Monday, December 31, 2007

Climate change refugees need help from world

Toronto Star (Canada): So named by the traditional Maasai people who live in its shadows, Tanzania's Mount Kilimanjaro is undergoing a slow but steady transformation – one that threatens everyone around it. The majestic glaciers that cap Africa's tallest mountain are melting, victims of a warming Earth. A third of the ice has disappeared in the past 20 years. In another 20 years, nothing will be left.

And with that goes the primary water source for the Maasai people who live nearby. Tens of thousands of them have given up their long-held pastoral lifestyle to settle under Kilimanjaro, establishing communities along a pipeline that funnels water from the glaciers straight into neighbouring Kenya. When that water runs out, so will the lifeblood of these communities. There will be nothing to sustain crops and the Maasai there will have no choice but to abandon the lives they've made for themselves.

They will join the fast-growing numbers of climate change refugees – people forced to leave their homes by the impact of global warming. The United Nations says there are 20 million climate change refugees, more than those displaced by war and political repression combined. By 2050, that could increase to 150 million.

From the plains of Africa to the islands of the South Pacific, entire towns and communities are being driven away by extended drought, rising sea levels and desertification. While bad weather is nothing new, the rate at which this is now occurring makes it clear that these refugees are the first victims of global warming.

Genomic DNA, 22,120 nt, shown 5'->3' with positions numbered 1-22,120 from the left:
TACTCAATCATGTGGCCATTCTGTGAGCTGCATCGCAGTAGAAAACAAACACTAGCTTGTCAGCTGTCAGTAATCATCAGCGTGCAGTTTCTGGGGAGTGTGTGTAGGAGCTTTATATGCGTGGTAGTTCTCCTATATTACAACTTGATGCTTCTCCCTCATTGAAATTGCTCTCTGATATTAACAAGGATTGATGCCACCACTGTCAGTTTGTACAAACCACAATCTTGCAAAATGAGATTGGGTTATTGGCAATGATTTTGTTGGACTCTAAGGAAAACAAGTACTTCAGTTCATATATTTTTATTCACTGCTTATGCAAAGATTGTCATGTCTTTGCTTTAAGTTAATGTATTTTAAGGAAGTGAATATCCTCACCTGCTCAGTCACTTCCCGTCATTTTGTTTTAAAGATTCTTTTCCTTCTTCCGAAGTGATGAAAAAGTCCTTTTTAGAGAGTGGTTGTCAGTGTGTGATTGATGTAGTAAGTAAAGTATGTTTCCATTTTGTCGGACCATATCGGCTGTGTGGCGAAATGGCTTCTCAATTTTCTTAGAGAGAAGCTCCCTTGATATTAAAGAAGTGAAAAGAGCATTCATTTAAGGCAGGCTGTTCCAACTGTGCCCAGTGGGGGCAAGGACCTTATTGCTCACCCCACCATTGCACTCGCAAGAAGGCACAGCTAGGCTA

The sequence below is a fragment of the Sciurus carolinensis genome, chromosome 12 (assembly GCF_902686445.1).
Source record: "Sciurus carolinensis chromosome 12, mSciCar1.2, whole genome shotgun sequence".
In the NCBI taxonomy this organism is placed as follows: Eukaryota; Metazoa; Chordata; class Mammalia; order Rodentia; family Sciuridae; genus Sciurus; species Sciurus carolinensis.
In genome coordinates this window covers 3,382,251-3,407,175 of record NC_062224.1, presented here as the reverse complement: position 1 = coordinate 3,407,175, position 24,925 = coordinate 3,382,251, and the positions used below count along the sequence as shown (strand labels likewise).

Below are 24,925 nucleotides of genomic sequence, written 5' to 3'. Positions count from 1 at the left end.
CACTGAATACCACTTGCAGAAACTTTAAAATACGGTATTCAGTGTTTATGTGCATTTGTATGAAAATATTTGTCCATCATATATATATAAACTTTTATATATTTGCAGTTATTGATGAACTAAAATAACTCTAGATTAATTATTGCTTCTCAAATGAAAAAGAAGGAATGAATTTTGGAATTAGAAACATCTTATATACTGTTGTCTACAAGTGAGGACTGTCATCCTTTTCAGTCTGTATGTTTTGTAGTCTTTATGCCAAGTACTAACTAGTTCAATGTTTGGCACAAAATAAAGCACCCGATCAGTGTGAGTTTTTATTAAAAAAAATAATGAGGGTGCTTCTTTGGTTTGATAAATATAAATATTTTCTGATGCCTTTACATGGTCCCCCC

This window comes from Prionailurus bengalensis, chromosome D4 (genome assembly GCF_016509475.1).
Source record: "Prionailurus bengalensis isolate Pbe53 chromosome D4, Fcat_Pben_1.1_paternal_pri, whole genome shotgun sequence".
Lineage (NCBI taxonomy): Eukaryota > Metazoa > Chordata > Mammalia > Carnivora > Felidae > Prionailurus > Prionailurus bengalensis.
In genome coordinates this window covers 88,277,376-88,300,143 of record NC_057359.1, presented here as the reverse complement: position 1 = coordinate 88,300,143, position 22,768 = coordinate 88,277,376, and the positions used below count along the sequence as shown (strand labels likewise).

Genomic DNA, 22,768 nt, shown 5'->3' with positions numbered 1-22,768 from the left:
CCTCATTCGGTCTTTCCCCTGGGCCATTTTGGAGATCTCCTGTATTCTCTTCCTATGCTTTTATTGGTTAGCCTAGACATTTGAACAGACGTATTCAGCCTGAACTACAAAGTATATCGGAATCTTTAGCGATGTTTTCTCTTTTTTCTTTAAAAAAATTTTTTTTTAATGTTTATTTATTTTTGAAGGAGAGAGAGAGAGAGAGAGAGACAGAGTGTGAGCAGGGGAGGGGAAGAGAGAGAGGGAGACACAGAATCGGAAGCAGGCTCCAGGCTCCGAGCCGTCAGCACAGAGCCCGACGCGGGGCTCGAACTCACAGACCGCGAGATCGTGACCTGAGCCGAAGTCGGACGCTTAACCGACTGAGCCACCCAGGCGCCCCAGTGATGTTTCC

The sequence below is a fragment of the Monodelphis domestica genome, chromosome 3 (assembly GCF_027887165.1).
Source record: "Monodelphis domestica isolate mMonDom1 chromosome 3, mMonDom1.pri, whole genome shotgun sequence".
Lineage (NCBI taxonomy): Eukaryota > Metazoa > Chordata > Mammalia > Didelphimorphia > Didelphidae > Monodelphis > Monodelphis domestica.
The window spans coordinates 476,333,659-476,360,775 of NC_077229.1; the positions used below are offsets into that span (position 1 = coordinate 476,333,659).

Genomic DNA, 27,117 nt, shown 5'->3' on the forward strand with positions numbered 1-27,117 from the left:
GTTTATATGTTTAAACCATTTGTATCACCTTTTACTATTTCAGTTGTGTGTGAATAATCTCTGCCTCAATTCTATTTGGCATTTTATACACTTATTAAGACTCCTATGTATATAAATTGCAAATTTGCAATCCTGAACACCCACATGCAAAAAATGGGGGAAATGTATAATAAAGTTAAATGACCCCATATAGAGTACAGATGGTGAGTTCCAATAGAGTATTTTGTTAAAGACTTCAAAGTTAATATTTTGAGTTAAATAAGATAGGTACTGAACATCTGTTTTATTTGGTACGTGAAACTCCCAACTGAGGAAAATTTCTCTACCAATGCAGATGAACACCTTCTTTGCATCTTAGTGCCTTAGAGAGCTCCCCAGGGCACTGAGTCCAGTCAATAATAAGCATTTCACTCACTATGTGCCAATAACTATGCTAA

Despite this, climate change refugees remain in legal limbo. The UN High Commission for Refugees (UNHCR) defines "refugees" as victims of war, persecution or civil conflict who have been forced to flee their countries. This does not include victims of climate change, meaning they are not entitled to the asylum or assistance normally granted to refugees. "In law, `refugee' has a very specific meaning," says Audrey Macklin, assistant professor at the University of Toronto's Faculty of Law.

Even though much of the world's pollution is caused by Western industrialized nations – not the rural developing countries most affected by it – there is no international legal obligation to help climate change refugees, she says.

The UNHCR explanation is that, unlike political refugees, victims of climate change can still appeal to their home governments for help. The organization also says it simply does not have the funds to care for millions of additional people. But that doesn't mean they should be ignored. Macklin says that the impact of climate change is a political issue as much as it is a legal issue, and that there is also nothing forbidding countries from taking the initiative to act.

"There's all sorts of things to do if there is political will," she says. New Zealand, for example, has agreed to take in 11,000 people from Tuvalu, the nearby string of islands threatened with destruction by rising sea levels.

…While prevention is still key, we must now also start learning how to live with climate change.

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